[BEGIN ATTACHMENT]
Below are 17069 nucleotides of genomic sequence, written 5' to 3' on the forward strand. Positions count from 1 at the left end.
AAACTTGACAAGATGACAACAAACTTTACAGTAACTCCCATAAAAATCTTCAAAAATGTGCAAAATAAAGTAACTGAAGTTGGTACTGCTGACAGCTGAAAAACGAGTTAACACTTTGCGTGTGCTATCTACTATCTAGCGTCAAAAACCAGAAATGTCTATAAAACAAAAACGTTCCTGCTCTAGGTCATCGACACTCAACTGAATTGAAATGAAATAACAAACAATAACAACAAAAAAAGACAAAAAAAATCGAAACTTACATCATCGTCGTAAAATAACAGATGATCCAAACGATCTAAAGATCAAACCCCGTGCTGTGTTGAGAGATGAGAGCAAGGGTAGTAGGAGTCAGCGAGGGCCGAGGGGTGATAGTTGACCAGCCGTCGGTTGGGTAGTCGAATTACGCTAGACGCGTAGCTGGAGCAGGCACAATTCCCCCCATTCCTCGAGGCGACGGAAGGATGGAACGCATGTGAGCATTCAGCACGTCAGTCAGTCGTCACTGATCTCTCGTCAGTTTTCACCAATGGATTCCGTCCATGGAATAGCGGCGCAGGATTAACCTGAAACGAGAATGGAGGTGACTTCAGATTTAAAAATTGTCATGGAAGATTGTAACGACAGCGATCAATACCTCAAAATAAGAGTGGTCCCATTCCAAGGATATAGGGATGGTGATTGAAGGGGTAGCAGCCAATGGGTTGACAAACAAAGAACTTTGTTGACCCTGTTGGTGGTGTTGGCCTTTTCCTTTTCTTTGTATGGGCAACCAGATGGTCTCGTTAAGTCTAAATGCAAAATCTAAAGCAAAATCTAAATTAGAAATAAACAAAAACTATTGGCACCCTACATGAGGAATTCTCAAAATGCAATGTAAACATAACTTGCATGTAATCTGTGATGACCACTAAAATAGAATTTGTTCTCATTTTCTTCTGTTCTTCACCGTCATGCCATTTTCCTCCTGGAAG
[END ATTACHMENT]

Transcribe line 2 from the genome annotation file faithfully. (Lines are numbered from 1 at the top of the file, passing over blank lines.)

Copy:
AAACTTGACAAGATGACAACAAACTTTACAGTAACTCCCATAAAAATCTTCAAAAATGTGCAAAATAAAGTAACTGAAGTTGGTACTGCTGACAGCTGAAAAACGAGTTAACACTTTGCGTGTGCTATCTACTATCTAGCGTCAAAAACCAGAAATGTCTATAAAACAAAAACGTTCCTGCTCTAGGTCATCGACACTCAACTGAATTGAAATGAAATAACAAACAATAACAACAAAAAAAGACAAAAAAAATCGAAACTTACATCATCGTCGTAAAATAACAGATGATCCAAACGATCTAAAGATCAAACCCCGTGCTGTGTTGAGAGATGAGAGCAAGGGTAGTAGGAGTCAGCGAGGGCCGAGGGGTGATAGTTGACCAGCCGTCGGTTGGGTAGTCGAATTACGCTAGACGCGTAGCTGGAGCAGGCACAATTCCCCCCATTCCTCGAGGCGACGGAAGGATGGAACGCATGTGAGCATTCAGCACGTCAGTCAGTCGTCACTGATCTCTCGTCAGTTTTCACCAATGGATTCCGTCCATGGAATAGCGGCGCAGGATTAACCTGAAACGAGAATGGAGGTGACTTCAGATTTAAAAATTGTCATGGAAGATTGTAACGACAGCGATCAATACCTCAAAATAAGAGTGGTCCCATTCCAAGGATATAGGGATGGTGATTGAAGGGGTAGCAGCCAATGGGTTGACAAACAAAGAACTTTGTTGACCCTGTTGGTGGTGTTGGCCTTTTCCTTTTCTTTGTATGGGCAACCAGATGGTCTCGTTAAGTCTAAATGCAAAATCTAAAGCAAAATCTAAATTAGAAATAAACAAAAACTATTGGCACCCTACATGAGGAATTCTCAAAATGCAATGTAAACATAACTTGCATGTAATCTGTGATGACCACTAAAATAGAATTTGTTCTCATTTTCTTCTGTTCTTCACCGTCATGCCATTTTCCTCCTGGAAG